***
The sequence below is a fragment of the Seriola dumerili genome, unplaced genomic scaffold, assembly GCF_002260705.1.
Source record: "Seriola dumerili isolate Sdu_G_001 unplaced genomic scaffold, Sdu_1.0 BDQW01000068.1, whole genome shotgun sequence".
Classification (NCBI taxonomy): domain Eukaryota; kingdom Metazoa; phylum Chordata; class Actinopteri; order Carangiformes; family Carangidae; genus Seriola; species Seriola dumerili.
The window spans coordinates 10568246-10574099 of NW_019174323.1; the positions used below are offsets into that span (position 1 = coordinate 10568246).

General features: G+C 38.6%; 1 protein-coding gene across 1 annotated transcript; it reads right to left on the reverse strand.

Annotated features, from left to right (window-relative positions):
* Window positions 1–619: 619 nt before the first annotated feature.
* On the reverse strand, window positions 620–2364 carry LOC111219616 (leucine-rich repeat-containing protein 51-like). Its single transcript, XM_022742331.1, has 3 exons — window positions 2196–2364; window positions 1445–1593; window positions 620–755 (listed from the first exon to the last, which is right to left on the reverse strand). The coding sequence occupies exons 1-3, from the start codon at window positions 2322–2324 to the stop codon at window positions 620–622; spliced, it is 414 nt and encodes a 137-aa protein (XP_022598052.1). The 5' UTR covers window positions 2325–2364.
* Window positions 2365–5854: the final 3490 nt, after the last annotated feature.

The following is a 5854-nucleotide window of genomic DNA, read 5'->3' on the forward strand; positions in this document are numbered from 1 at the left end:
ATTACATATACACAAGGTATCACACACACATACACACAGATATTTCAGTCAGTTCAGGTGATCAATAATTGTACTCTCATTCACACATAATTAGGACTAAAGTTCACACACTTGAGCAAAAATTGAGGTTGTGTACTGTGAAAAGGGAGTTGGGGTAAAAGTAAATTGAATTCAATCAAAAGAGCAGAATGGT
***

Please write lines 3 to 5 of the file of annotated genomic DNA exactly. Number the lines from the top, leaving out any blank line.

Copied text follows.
Classification (NCBI taxonomy): domain Eukaryota; kingdom Metazoa; phylum Chordata; class Actinopteri; order Carangiformes; family Carangidae; genus Seriola; species Seriola dumerili.
The window spans coordinates 10568246-10574099 of NW_019174323.1; the positions used below are offsets into that span (position 1 = coordinate 10568246).

General features: G+C 38.6%; 1 protein-coding gene across 1 annotated transcript; it reads right to left on the reverse strand.